This is one of my favourites. Every day, I will be sure to have at least one sensory or tactile activity available for the children to explore in my class. The reason being that this type of play stimulates all the senses: touch, smell, hearing, sight and even taste depending on the material used. The good news is that you can do sensory activities at home on a small or large scale and it doesn’t always have to be messy.
All you need is a flat storage tub and the size depends on where it will stay when not being used, the age of your child and how they can access it. I have seen large under bed storage boxes being used as sensory tubs to allow for babies and small children to sit in them – really that is how to experience sensory play to the max!
Once you have the tub then all you need to decide is what to put in it. This can be water with some food colouring or bath bombs to add excitement; coloured sand; glitter; sequins; dry cereal (rice based ones that go pop when you add milk are excellent when dry to scrunch in small hands); flour; compost; shredded tissue paper; shaving foam; jelly, the list really is endless.
Magnetic numbers or letters can be included for added educational value, as can tools to help squash, mash and mix. Small world toys such as wild animals, trains, fairies, or whatever your child is interested in, are a great addition to extend role play and boost language. There is lots of literature based on the benefits of sensory play for babies and up. It allows children to make their own discoveries and to use scientific processes in an exploratory way.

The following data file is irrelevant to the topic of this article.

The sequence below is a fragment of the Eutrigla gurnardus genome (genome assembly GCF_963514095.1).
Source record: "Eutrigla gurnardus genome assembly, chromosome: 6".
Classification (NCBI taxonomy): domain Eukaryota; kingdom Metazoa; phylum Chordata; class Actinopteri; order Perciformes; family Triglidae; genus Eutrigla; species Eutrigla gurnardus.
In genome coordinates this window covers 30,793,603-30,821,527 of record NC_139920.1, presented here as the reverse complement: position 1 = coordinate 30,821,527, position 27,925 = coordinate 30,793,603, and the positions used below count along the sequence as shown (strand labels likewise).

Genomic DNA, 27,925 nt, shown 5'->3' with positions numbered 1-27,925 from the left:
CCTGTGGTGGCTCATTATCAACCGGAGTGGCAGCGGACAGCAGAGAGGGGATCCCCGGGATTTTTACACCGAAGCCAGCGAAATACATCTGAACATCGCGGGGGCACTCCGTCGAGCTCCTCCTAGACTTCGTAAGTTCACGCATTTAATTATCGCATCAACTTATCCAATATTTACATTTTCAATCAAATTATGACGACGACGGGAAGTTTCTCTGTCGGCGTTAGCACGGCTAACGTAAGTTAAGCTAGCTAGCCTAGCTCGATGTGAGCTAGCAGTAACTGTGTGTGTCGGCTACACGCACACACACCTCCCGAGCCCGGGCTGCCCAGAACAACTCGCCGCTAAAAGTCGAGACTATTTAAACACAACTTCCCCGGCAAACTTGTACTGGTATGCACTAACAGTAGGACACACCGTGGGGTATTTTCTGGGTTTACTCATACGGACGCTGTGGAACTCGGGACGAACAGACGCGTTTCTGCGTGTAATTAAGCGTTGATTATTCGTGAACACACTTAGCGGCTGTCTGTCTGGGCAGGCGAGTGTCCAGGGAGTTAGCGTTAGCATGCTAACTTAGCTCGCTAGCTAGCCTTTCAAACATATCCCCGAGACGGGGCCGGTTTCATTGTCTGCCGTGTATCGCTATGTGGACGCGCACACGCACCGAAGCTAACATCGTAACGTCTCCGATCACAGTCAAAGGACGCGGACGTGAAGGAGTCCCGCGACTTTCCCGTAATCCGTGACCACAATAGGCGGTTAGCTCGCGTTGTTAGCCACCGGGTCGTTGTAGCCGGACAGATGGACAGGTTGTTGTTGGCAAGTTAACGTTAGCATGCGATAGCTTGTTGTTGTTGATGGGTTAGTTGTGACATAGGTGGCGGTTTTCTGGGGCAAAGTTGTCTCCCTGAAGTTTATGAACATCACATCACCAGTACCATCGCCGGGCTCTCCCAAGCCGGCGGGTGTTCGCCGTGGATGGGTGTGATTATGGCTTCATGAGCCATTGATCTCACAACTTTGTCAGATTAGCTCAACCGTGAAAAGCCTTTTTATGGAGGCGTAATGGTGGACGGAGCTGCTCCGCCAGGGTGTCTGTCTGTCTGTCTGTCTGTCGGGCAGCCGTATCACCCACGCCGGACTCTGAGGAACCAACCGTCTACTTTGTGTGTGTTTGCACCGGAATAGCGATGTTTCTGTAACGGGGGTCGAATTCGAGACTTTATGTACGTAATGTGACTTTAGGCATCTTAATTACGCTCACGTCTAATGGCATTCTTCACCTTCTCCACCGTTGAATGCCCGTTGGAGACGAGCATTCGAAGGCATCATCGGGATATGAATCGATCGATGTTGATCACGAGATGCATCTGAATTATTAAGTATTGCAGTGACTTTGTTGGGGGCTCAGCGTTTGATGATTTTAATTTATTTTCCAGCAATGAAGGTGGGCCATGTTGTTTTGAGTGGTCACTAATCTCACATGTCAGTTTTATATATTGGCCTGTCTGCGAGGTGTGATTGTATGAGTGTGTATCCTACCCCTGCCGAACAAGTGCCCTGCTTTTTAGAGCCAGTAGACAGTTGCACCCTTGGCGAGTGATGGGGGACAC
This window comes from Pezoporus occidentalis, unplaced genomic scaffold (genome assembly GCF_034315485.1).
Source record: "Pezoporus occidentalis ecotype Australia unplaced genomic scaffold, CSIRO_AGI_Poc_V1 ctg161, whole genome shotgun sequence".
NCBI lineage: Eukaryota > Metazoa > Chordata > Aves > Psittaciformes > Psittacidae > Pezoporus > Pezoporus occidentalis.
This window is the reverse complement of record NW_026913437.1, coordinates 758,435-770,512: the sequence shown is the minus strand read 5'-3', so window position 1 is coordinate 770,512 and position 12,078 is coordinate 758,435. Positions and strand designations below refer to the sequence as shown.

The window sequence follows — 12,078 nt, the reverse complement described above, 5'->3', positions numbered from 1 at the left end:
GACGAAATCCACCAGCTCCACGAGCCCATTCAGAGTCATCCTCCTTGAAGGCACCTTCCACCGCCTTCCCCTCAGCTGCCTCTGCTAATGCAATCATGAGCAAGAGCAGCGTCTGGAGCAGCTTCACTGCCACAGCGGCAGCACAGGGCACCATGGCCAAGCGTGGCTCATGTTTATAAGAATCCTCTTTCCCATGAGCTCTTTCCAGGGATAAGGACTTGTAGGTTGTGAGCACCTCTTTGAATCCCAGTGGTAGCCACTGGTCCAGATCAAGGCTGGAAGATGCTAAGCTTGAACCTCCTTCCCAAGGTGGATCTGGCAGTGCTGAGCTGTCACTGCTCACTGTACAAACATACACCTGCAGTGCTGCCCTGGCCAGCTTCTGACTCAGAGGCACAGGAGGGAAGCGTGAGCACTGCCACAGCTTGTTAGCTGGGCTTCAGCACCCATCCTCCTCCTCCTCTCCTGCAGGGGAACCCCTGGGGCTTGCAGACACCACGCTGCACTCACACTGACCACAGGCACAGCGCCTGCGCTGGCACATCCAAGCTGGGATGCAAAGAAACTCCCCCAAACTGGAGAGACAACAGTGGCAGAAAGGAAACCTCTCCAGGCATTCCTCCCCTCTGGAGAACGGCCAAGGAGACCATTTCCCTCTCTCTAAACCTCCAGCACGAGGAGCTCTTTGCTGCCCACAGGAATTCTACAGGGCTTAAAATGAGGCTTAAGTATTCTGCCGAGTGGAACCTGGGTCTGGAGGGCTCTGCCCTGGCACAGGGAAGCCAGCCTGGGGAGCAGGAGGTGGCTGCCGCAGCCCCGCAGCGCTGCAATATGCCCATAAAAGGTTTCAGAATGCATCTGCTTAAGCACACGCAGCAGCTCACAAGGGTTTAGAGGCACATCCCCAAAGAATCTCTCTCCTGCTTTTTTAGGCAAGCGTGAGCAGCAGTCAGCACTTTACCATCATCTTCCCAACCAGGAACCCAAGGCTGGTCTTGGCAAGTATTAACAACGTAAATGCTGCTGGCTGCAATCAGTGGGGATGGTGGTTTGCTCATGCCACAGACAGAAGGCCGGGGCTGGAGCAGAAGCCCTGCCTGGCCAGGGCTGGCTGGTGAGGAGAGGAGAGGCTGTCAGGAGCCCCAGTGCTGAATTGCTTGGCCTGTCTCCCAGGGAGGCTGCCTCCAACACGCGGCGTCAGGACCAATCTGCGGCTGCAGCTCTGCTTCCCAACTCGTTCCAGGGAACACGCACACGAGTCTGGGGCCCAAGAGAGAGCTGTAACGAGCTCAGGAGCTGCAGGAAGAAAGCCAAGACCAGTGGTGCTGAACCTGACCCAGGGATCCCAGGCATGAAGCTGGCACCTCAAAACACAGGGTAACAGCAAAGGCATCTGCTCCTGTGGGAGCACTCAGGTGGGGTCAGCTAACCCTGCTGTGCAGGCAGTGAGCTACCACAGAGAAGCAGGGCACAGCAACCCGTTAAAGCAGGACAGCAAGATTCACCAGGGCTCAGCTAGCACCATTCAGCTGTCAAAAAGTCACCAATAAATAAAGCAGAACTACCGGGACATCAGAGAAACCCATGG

Not on horseback or through the wild woods. Hunting for things like photographs of familiar people, toys, numbers, shapes or letters that have been hidden around the house. By hiding such things around a child’s familiar environment, it encourages exploration in a new way. They now have something key to look for. Children really enjoy hunting for things when at school. They would love it even more at home knowing that you are invested in the game and fully participating too.
Number hunts will help with number recognition – children need to be able to recognise numbers 0-20 by the end of the Reception year – and could prompt lots of related vocabulary and use of language. If it is too soon for numbers, why not try dots as they are on the dice? This helps to develop early counting skills and helps children to identify formations of numbers by sight.
Letter hunts help when the children are learning particular sounds. Maybe they could look around for objects beginning with the sounds they know or they could find all the letters hidden to build a familiar word. This could be great for children of pre-school age or even before they are due to start Nursery as it gives them existing knowledge that can be built upon. These games strengthen memory skills and the concept of object permanence.
If all else fails, get out the building blocks and sit back to enjoy a cuppa! This is a serious option. There has been lots of research into the benefits of a certain very famous construction toy recently and I believe it can be used to develop every area of learning. It helps build imagination, it develops language skills, children can learn many mathematical skills through their understanding of what size piece they need and where it needs to go. I could go on.
Get outdoors anyway
I am a Forest School leader and feel it necessary to stress the importance of putting on appropriate clothing and getting out to play anyway. There are endless opportunities for learning when it is wet outside – add paint to puddles and watch what happens; give them a small broom and get them to move the water towards the drains; drop a leaf in a puddle and watch what happens to it; go on a mini-beast hunt, looking under logs; or just jump in every puddle there is – and I promise you will come back inside feeling boosted.
“Play is the highest form of research.” – Albert Einstein
You can find me on Instagram @lauraloveslearning for lots of play ideas or email me: email@example.com.
Do you have any other ideas for rainy day activities you can do at home with young kids?